The Farm Security Act of 2002, which governs Federal farm programs for 2002-07, was signed into law on May 13, 2002. This publication presents an overview of the Act and a side-by-side comparison of 1996-2001 farm legislation and the 2002 Act. For selected programs, information is provided to additional analyses of key changes, program overview, and economic implications.

  • The EU Sugar Policy Regime and Implications of Reform

    ERR-59, July 16, 2008

    ERS examines the implications and potential impacts of the first major reform of the 2005 reform of the European Union's sugar policy, the first major reform of the policy since 1968.

  • The Estimated Amount, Value, and Calories of Postharvest Food Losses at the Retail and Consumer Levels in the United States

    EIB-121, February 20, 2014

    In the United States, 31 percent-or 133 billion pounds-of the 430 billion pounds of the available food supply at the retail and consumer levels in 2010 went uneaten. The estimated value of this food loss was $161.6 billion using retail prices. For the first time, ERS estimated the calories associated with food loss: 141 trillion in 2010, or 1,249 calories per capita per day. Errata: On June 27, 2014, Tables 2, 3, and 5 were updated to correct some incorrect values. The errors did not affect summary totals in the tables or report findings.

  • The Influence of Income and Prices on Global Dietary Patterns by Country, Age, and Gender

    ERR-225, March 02, 2017

    Worldwide changes in eating habits are contributing to a global rise in obesity and related diseases across all countries. To address this issue, this report investigates how income and prices influence dietary habits globally.

  • U.S. Food Commodity Consumption Broken Down by Demographics, 1994-2008

    ERR-206, March 30, 2016

    ERS drew on national dietary intake surveys to break down the ERS Loss-Adjusted Food Availability data and show food consumption by demographic characteristics for 63 commodities (who eats what food commodities and how much).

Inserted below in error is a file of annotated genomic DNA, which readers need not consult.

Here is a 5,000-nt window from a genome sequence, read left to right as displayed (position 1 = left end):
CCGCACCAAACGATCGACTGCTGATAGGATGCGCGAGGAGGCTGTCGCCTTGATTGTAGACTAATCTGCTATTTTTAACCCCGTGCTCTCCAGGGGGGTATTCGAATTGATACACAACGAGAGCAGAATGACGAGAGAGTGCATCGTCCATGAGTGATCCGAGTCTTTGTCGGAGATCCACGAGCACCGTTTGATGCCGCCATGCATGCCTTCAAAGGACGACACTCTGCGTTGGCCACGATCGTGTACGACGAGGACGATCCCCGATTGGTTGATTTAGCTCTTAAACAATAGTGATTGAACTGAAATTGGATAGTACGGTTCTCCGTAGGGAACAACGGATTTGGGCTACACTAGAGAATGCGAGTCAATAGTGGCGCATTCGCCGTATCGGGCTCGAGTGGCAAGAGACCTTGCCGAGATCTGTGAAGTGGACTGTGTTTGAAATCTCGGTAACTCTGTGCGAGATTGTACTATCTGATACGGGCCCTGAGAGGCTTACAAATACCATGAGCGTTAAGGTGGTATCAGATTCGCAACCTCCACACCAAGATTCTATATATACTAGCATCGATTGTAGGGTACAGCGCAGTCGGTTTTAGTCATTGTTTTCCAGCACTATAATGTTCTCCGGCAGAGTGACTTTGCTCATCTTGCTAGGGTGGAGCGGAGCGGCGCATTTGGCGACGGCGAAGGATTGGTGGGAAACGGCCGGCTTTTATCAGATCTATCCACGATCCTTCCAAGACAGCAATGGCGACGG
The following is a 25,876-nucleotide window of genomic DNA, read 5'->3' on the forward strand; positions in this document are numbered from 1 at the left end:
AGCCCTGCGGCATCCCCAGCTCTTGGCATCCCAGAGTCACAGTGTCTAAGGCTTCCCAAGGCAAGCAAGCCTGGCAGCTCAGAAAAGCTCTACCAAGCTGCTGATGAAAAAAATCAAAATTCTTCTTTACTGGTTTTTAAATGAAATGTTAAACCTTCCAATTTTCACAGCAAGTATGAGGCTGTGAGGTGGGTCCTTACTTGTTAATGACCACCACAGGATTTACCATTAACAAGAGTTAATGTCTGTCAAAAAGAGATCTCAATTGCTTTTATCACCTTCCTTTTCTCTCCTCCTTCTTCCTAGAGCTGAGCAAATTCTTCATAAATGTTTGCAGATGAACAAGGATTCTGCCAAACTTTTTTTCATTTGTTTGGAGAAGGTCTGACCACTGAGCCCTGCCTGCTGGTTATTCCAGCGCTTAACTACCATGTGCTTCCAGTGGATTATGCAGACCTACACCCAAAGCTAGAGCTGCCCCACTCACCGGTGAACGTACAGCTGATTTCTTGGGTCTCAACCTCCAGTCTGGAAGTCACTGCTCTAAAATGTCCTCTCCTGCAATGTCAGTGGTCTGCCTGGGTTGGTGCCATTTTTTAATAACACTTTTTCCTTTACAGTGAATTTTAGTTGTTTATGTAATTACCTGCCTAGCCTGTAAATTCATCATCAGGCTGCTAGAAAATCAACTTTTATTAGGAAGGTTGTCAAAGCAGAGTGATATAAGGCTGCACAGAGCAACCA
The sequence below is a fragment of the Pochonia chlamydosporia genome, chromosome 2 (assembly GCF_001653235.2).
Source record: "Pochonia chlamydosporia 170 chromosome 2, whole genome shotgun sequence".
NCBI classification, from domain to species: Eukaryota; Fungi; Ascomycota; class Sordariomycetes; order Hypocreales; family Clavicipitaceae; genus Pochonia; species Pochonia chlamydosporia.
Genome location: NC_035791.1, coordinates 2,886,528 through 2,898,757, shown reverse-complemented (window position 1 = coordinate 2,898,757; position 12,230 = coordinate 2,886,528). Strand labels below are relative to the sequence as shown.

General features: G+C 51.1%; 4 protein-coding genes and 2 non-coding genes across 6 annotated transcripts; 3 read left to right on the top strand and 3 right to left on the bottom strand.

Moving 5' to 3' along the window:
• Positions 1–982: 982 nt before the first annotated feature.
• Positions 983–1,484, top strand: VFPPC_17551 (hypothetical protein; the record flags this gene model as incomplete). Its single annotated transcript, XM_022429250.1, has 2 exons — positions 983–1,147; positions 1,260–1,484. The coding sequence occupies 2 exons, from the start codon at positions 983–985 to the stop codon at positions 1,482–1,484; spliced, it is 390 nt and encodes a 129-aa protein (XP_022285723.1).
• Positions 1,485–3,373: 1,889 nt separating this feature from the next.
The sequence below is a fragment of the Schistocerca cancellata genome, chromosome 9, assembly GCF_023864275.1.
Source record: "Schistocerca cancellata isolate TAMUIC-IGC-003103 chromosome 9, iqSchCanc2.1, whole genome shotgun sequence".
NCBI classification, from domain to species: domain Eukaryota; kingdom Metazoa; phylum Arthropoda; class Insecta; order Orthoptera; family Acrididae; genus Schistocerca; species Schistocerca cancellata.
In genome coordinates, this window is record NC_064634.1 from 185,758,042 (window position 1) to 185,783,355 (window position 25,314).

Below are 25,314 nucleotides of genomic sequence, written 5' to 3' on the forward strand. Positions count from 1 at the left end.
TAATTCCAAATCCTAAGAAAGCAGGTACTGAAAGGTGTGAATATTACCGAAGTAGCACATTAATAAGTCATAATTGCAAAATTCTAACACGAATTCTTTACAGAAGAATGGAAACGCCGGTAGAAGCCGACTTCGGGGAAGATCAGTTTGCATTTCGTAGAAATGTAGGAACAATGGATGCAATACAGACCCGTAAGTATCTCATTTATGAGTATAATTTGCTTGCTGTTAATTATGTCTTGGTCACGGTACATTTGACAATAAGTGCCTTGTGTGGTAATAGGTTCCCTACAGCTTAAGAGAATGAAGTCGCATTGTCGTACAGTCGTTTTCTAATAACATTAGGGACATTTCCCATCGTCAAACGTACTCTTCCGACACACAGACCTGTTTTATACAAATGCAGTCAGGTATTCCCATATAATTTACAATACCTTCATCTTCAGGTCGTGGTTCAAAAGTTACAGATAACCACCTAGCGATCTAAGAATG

• U.S. Sugar Program at a Crossroads

    Amber Waves, September 03, 2007

    The U.S. sugar program, designed to operate at no cost to the U.S. Government, is coming under increasing pressure as a result of higher imports allowed under NAFTA and other trade agreements.

  • U.S.-Cuba Agricultural Trade: Past, Present and Possible Future

    AES-87, June 17, 2015

    Establishing more normal economic relations with Cuba could potentially generate growth in U.S.-Cuba trade, foster greater productivity in Cuba's economy, and stimulate exports of meat, dairy products, rice, and other commodities to Cuba.

  • U.S.-Cuba Agricultural Trade: Past, Present, and Possible Future

    Amber Waves, August 03, 2015

    In December 2014, the United States announced that it would implement executive actions designed to ease the restrictions on trade, remittances, and travel with Cuba. This report explores the potential implications for U.S. agricultural exports. Establishment of a more normal economic relationship with Cuba has the potential to foster additional growth in U.S.-Cuba agricultural trade.

  • World Raw Sugar Prices: The Influence of Brazilian Costs of Production and World Surplus/Deficit Measures

    SSSM-297-01, May 29, 2013

    Brazil is the world's leading sugar producer and, over the long term, world sugar prices are determined by production costs in Center/South Brazil, as well as the exchange rate between the U.S. dollar and the Brazilian real .